Although the subcompact BMW 1 Series is technically a four-seater, the rear seats are significantly smaller than those in the 3 Series coupe, so they're best left to cargo or those of smaller stature. The coupe's decent-sized trunk holds 13 cubic feet of luggage; in the convertible, there are 8.5 cubes left over when the top is stowed.

Scorecard

Overallundefined / 5

Consumer reviews

Read what other owners think about the 2013 BMW 1 Series.

Average user rating: 4.6 stars
17 total reviews
5 star reviews: 70%
4 star reviews: 18%
3 star reviews: 12%
2 star reviews: 0%
1 star reviews: 0%

Trending topics in reviews

  • handling & steering
  • transmission
  • acceleration
  • ride quality
  • engine
  • spaciousness
  • lights
  • infotainment system
  • driving experience
  • reliability & manufacturing quality
  • dashboard
  • towing
  • fuel efficiency
  • value
  • appearance
  • doors
  • visibility
  • interior
  • comfort
  • maintenance & parts
  • seats

Most helpful consumer reviews

5/5 stars, Traded a Z4 for a 128i Convertible
danwatson,
128i 2dr Convertible (3.0L 6cyl 6M)
I bought a 2003 Z4 ten years ago and thoroughly enjoyed driving it for 55,000 miles. At the age of 52, it was a great purchase. At 62, with bad knees, and 6'3", it became more difficult to get in and out of. And, being a roadster with a small trunk, it wasn't good for more than a quick overnight trip. So, we traded it on a '13 128i convertible and so far, it's a wise decision. Had to special order it since I wanted a manual transmission and was willing to pay only for the options I wanted. Only 1000 miles so far, so it's too soon to determine reliability. The fit and finish is typical BMW qaulity and the engine and transmission are smooth. UPDATE: I've now owned the 128i convertible for three years. It's got 16,600 miles, all trouble free. It's still fun to drive and I got another compliment on its appearance just the other day. It's Vermillion Red with a black top and tan interior. This is not my primary driver, but now that I'm retired, it does get driven more. It's a good combination of being a true sports car, but with more room than a roadster. The 2 series BMW should provide the same benefits since it's basically the same car with a different number and Engine. Update: Five years of ownership and I still love the car. It's approaching 30,000 miles and still no problems. But, because of the cost of repairs I purchased an extended warranty that will cover it for 10 years. This car replaced a 10 year old Z4 I purchased new in 2003. Both were outfitted similarly with a manual transmission, and not a lot of bells and whistles or technology. What was surprising was that the 128 was only a few hundred dollars more than what I paid for the Z4 10 years earlier. I've now owned the 128i convertible for 7 years and 33,000 miles. I've moved to Southern Arizona where I drive with the top down more often. I'm still happy with the car. There's only been one minor problem with the heat control that will be fixed next time I take it in.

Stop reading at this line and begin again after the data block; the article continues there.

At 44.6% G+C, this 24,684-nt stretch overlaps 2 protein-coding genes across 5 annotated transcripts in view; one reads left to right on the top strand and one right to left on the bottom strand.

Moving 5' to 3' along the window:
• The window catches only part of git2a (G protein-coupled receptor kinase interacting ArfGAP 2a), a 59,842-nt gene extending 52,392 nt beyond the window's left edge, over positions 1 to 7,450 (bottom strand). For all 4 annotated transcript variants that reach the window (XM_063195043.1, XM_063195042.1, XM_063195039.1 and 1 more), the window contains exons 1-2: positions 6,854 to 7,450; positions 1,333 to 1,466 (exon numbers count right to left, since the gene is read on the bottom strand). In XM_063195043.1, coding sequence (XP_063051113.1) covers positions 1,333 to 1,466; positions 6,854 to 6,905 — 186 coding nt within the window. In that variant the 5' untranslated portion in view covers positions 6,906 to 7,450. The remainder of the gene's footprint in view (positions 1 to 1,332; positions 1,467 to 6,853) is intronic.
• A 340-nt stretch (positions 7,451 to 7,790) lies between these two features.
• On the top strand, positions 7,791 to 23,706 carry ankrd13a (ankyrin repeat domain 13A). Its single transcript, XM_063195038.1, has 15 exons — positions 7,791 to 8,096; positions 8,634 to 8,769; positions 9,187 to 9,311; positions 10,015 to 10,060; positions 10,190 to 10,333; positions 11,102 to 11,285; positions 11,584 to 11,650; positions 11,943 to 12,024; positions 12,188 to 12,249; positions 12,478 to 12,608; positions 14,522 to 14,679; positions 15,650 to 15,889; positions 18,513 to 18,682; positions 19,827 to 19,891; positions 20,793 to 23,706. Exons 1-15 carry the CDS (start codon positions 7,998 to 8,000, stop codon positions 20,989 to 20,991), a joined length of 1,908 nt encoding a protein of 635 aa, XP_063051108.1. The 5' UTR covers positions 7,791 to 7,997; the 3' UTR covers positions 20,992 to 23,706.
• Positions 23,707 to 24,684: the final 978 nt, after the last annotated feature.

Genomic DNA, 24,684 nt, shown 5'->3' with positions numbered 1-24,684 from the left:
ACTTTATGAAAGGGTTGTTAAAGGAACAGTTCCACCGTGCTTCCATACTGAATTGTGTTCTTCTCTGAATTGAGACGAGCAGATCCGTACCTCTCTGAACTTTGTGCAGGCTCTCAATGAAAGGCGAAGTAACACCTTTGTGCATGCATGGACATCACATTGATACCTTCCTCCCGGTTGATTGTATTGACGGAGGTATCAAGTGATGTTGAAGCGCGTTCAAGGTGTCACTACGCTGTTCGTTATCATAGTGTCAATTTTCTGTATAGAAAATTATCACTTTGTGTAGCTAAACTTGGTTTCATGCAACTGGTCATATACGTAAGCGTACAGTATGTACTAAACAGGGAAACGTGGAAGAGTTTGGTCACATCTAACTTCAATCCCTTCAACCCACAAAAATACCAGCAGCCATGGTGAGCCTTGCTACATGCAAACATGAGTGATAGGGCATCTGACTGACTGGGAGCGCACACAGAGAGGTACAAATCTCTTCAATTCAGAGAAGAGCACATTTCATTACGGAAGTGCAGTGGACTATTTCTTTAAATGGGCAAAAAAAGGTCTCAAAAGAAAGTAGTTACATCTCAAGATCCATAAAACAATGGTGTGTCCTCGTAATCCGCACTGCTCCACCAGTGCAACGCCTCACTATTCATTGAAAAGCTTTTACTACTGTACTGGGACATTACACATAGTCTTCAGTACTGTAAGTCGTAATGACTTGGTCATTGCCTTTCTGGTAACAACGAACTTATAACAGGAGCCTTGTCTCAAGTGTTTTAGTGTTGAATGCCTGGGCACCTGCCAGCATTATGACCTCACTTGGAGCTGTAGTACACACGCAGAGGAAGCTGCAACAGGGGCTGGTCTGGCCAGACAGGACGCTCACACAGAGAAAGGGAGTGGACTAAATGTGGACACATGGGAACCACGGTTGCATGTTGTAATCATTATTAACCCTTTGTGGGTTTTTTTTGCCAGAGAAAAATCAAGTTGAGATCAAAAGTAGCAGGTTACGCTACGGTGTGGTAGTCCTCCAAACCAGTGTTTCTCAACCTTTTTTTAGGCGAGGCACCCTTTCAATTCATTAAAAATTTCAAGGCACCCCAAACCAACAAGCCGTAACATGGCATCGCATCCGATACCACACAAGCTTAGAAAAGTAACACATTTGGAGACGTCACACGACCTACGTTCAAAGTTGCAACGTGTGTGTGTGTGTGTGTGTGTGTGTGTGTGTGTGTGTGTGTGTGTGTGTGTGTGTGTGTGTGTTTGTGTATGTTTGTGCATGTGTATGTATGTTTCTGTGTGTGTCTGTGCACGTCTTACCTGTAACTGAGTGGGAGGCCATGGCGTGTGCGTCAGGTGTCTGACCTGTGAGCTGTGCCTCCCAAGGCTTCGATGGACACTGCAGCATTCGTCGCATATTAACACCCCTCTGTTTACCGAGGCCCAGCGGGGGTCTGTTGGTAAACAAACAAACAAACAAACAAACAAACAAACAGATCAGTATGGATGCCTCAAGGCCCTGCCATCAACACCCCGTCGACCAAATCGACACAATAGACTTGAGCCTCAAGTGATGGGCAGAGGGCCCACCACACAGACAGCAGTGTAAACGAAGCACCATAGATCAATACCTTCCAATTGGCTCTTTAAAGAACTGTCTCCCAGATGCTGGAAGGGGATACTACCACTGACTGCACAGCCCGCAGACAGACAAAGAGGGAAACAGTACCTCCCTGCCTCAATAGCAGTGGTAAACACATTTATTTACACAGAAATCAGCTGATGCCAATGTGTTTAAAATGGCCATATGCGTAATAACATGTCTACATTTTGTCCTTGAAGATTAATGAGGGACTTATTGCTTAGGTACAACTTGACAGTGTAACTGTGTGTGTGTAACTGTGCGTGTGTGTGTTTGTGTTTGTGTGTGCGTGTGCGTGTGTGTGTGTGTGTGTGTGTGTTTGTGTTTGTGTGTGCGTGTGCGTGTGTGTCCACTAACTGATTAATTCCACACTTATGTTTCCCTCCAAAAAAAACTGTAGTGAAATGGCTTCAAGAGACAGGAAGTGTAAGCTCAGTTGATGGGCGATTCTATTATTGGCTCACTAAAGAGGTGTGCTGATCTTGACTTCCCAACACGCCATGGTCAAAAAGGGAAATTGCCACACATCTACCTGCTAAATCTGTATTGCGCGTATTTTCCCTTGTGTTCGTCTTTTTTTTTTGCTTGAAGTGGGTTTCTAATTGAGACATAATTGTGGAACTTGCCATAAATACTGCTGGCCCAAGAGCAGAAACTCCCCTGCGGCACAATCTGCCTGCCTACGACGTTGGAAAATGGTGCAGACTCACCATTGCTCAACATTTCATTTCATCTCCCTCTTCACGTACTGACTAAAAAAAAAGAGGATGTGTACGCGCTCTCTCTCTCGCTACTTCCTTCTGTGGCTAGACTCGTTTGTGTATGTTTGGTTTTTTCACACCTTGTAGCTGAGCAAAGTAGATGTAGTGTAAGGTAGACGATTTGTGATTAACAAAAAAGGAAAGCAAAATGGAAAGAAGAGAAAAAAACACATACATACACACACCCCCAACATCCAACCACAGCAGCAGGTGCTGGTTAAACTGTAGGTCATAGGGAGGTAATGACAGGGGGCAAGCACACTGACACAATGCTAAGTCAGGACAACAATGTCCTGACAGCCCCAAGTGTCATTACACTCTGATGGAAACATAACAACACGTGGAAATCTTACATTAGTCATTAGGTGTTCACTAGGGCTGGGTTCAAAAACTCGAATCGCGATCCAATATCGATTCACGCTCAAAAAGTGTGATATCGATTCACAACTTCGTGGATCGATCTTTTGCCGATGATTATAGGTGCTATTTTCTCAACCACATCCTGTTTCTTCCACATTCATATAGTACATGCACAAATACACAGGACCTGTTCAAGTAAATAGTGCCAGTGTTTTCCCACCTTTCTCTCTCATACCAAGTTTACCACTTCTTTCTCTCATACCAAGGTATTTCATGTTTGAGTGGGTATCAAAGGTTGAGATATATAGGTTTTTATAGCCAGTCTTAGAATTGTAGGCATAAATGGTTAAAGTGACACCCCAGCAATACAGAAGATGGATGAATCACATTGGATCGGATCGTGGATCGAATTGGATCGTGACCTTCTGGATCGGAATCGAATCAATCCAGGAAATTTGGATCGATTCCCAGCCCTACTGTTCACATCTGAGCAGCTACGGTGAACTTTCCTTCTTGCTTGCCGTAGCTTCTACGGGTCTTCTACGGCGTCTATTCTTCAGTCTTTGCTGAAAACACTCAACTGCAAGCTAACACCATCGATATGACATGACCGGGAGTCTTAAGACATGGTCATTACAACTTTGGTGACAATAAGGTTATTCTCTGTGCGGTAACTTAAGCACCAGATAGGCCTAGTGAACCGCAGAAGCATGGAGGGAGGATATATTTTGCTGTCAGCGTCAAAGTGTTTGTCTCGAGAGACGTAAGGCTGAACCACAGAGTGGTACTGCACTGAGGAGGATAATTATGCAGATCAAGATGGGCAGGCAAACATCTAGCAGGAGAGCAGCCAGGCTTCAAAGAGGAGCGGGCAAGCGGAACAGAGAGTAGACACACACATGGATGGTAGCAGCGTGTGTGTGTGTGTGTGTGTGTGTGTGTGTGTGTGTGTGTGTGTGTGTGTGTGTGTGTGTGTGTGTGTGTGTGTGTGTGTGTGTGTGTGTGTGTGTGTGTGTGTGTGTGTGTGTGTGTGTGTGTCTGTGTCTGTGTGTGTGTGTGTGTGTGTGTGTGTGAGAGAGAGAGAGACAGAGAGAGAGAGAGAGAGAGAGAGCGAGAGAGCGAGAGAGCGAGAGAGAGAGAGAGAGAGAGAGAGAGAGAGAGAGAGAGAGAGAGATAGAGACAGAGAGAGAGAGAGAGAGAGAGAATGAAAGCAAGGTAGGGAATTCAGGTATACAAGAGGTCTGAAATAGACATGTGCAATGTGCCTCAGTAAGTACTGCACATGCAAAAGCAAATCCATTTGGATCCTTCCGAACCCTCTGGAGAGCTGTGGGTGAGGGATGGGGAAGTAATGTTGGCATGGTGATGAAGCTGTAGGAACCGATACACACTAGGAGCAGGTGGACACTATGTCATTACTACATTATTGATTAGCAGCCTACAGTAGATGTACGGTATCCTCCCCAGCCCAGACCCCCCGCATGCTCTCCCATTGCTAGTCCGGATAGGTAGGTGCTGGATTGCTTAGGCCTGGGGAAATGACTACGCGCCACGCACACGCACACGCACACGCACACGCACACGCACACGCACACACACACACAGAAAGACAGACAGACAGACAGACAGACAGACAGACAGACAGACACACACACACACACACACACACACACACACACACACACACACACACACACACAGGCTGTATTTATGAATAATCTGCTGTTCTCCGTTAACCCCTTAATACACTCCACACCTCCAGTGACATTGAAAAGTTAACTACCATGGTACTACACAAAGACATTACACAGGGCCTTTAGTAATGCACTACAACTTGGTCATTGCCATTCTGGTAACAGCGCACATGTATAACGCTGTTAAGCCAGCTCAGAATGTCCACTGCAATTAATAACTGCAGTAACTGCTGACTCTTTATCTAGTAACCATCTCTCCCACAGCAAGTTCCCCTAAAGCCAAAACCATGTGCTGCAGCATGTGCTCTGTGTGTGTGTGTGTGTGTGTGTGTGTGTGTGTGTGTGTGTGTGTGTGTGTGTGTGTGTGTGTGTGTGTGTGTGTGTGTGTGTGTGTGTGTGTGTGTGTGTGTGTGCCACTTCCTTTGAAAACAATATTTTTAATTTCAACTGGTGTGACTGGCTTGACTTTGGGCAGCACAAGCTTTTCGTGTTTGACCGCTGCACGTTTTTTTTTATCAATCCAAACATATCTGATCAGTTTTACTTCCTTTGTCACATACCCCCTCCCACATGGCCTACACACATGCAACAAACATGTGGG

4.625/5 stars, Incredible Little Car
socalh2oskier,
135i 2dr Convertible (3.0L 6cyl Turbo 6M)
This 135i convertible with M Sport package is one of the most---no, make that THE MOST FUN--car I have ever owned, and I have owned many, including Jaguars, Corvettes, and Porsches, to name a few. Fantastic engine pulls strong from a dead stop to 7k rpms. DCT transmission is a blast. Handling is sharp. This thing scoots around like a Miata on steroids. The only thing I dislike about this car are the run-flat tires, which I switched out after one week for some non-run-flat Michelins--this immediately improved the ride tremendously. I think this may be the best car BMW makes.
4.25/5 stars, Excellent car - mixed bag transmission
kjgood,
135i 2dr Convertible (3.0L 6cyl Turbo 6M)